AN IRISHMAN'S TOAST.
Sung by Tony Pastor.
Don't call me weak-minded, perchance I should sing,
Of the dearest old spot upon earth;
And dou't think me foolish should memory bring
To my mind the dear laud of my birth:
With its hills and its valleys, its mountains and vales,
Of which our forefathers would boast,
Of a dear little island all covered with green-
Ah, but list' and I'll give you an Irishman's toast:
Here's to the land of the shamrock so green.
Here's to each boy and his darling colleen.
Here's to the ones we love dearest And most,
May God speed old Ireland-that's an Irishman's toast.
My mind's eye oft pictures my old cabin home,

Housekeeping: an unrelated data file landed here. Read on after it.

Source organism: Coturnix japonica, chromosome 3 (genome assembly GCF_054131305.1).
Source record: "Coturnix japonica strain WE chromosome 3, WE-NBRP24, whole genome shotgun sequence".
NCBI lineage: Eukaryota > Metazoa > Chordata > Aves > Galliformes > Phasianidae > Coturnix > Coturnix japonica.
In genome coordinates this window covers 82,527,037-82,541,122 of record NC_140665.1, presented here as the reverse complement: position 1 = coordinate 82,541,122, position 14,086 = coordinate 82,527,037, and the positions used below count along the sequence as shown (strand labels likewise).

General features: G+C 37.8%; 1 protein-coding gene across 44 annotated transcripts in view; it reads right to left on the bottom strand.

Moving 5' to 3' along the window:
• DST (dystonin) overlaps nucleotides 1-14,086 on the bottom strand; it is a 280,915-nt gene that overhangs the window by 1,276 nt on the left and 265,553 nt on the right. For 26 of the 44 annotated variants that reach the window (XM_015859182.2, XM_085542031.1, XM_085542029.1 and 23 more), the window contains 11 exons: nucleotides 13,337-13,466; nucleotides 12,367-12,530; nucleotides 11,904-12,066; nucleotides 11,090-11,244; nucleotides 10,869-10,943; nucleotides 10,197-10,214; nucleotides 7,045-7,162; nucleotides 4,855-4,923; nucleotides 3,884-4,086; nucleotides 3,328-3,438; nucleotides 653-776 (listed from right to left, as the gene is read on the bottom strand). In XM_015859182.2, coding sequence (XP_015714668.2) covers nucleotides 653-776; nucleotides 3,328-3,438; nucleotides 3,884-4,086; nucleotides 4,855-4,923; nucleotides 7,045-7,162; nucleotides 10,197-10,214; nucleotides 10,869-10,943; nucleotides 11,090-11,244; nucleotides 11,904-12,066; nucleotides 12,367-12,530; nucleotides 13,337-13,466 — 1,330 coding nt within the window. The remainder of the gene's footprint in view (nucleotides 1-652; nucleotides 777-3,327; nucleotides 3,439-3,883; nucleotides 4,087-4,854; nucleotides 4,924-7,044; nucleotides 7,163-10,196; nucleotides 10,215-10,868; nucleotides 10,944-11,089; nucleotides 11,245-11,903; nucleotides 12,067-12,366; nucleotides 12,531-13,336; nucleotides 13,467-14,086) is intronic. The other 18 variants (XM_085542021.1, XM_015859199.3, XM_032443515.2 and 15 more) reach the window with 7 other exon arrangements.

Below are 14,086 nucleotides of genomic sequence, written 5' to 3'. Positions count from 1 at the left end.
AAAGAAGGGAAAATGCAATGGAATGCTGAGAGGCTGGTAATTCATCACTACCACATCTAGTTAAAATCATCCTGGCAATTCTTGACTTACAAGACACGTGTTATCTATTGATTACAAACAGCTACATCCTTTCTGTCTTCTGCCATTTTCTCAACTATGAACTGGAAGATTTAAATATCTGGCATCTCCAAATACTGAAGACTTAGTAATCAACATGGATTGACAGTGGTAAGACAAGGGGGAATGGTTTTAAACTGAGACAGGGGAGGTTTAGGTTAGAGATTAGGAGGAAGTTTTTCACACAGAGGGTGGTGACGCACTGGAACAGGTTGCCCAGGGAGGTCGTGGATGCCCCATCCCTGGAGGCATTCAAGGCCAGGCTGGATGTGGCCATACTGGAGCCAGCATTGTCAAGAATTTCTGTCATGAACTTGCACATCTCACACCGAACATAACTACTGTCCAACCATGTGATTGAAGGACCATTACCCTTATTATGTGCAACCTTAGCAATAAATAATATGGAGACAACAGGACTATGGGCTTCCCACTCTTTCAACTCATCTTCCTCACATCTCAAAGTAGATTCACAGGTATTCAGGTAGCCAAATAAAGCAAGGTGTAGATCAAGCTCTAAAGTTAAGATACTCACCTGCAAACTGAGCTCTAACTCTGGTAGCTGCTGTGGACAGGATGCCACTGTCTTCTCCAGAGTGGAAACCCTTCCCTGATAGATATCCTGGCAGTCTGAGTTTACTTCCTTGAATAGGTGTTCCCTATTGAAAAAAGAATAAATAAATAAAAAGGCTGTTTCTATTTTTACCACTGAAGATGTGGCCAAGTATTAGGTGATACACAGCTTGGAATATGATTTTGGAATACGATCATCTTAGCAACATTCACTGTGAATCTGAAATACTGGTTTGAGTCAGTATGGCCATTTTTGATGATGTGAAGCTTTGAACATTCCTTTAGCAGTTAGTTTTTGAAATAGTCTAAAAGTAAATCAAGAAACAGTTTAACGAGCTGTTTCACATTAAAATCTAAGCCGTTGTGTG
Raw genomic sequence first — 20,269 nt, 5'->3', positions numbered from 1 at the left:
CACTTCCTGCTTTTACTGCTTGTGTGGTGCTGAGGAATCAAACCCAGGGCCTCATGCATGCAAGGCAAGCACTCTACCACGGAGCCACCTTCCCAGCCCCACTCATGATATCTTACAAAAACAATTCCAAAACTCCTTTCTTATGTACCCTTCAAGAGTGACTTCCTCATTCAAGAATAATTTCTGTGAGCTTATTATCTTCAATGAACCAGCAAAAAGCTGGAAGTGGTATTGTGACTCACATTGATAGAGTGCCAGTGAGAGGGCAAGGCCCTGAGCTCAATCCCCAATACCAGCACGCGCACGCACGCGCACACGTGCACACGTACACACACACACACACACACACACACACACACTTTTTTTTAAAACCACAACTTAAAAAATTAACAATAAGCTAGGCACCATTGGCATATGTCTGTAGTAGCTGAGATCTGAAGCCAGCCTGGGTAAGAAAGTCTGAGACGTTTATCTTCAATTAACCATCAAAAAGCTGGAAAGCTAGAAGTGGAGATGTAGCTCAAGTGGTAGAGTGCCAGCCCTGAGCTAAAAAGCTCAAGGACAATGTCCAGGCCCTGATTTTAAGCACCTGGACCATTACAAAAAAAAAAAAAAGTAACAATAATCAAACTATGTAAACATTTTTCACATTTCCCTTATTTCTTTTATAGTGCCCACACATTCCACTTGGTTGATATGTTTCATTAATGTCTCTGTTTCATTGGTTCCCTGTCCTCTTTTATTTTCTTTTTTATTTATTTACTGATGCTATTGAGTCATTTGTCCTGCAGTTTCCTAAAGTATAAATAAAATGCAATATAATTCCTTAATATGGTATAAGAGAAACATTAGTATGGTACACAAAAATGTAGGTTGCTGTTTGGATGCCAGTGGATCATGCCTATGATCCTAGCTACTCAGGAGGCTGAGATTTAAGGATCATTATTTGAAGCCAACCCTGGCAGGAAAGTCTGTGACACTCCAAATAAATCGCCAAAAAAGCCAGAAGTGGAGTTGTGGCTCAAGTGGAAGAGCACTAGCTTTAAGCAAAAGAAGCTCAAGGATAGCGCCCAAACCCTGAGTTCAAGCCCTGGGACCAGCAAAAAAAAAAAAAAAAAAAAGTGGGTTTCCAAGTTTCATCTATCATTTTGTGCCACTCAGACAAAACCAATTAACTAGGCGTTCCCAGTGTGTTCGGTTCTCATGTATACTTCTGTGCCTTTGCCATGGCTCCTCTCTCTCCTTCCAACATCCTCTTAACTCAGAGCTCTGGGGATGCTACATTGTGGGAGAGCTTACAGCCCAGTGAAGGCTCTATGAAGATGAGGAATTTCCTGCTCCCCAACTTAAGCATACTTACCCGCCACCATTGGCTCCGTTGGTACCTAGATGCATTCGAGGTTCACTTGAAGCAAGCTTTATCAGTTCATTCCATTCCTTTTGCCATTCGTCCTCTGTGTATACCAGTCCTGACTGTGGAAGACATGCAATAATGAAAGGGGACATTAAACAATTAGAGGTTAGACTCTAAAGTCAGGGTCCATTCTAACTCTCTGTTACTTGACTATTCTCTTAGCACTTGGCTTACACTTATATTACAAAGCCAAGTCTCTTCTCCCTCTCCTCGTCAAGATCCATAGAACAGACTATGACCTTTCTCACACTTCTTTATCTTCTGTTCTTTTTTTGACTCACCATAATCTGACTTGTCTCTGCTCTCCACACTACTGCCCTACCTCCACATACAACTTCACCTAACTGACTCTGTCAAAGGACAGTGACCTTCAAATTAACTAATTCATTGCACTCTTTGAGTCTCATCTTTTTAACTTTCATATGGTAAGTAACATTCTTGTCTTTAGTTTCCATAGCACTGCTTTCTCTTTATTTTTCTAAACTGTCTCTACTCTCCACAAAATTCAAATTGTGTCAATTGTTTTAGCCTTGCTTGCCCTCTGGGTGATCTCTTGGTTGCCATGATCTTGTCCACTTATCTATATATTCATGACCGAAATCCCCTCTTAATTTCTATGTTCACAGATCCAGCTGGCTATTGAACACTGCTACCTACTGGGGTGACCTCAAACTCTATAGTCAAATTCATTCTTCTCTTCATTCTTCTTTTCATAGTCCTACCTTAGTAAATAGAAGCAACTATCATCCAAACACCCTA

Where it stood by the murmuring rill,
Where my playmates and I oft together did roam,
Through the castle that stood on the hill;
But the stout hand of time has destroyed the old cot,
And the farm now lies barren and bare;
Around the old porch there is ivy entwined,
But the birds seem to warble this toast in the air:
Here's to the land of the shamrock so, &c.
The church and the school-house have long been replaced;
In the Harp Hotel dwells a new host;
The white-haired old veteran has long been at rest,
And his wife has deserted her post;
King Death, the stern reaper, has called them away,
And their children have gone o'er the seas:
There is nothing but strangers around the old spot,
Still this toast seems to waft to my ears on the breeze:
Here's to the land, of the shamrock so, &c.